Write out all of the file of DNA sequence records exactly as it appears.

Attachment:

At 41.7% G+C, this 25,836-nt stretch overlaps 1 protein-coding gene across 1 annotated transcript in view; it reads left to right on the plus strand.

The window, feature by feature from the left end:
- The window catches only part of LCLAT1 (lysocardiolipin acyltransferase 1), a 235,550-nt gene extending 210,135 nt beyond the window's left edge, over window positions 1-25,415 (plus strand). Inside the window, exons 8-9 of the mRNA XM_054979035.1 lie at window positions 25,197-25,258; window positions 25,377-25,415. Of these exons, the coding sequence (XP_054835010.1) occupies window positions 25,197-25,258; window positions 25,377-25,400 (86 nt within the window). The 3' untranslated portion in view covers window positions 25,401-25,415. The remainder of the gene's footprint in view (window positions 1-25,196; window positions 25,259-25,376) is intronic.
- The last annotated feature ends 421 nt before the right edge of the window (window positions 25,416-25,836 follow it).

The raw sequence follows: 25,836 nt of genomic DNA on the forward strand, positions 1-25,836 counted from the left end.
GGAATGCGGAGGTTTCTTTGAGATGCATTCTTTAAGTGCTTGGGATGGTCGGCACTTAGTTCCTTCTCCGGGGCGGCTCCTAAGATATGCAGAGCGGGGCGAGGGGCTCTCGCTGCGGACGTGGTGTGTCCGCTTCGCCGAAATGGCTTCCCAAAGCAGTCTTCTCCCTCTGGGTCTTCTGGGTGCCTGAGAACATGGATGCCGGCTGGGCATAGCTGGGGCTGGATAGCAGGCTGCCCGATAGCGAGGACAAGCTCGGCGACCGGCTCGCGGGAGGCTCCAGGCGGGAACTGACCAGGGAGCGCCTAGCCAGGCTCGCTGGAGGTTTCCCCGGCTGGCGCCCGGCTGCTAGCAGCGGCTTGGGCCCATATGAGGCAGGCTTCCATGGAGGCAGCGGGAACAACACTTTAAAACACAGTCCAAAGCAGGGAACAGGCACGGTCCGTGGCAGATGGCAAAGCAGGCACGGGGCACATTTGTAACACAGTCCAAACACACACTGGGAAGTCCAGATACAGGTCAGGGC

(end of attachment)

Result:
At 41.7% G+C, this 25,836-nt stretch overlaps 1 protein-coding gene across 1 annotated transcript in view; it reads left to right on the plus strand.

The window, feature by feature from the left end:
- The window catches only part of LCLAT1 (lysocardiolipin acyltransferase 1), a 235,550-nt gene extending 210,135 nt beyond the window's left edge, over window positions 1-25,415 (plus strand). Inside the window, exons 8-9 of the mRNA XM_054979035.1 lie at window positions 25,197-25,258; window positions 25,377-25,415. Of these exons, the coding sequence (XP_054835010.1) occupies window positions 25,197-25,258; window positions 25,377-25,400 (86 nt within the window). The 3' untranslated portion in view covers window positions 25,401-25,415. The remainder of the gene's footprint in view (window positions 1-25,196; window positions 25,259-25,376) is intronic.
- The last annotated feature ends 421 nt before the right edge of the window (window positions 25,416-25,836 follow it).

The raw sequence follows: 25,836 nt of genomic DNA on the forward strand, positions 1-25,836 counted from the left end.
GGAATGCGGAGGTTTCTTTGAGATGCATTCTTTAAGTGCTTGGGATGGTCGGCACTTAGTTCCTTCTCCGGGGCGGCTCCTAAGATATGCAGAGCGGGGCGAGGGGCTCTCGCTGCGGACGTGGTGTGTCCGCTTCGCCGAAATGGCTTCCCAAAGCAGTCTTCTCCCTCTGGGTCTTCTGGGTGCCTGAGAACATGGATGCCGGCTGGGCATAGCTGGGGCTGGATAGCAGGCTGCCCGATAGCGAGGACAAGCTCGGCGACCGGCTCGCGGGAGGCTCCAGGCGGGAACTGACCAGGGAGCGCCTAGCCAGGCTCGCTGGAGGTTTCCCCGGCTGGCGCCCGGCTGCTAGCAGCGGCTTGGGCCCATATGAGGCAGGCTTCCATGGAGGCAGCGGGAACAACACTTTAAAACACAGTCCAAAGCAGGGAACAGGCACGGTCCGTGGCAGATGGCAAAGCAGGCACGGGGCACATTTGTAACACAGTCCAAACACACACTGGGAAGTCCAGATACAGGTCAGGGC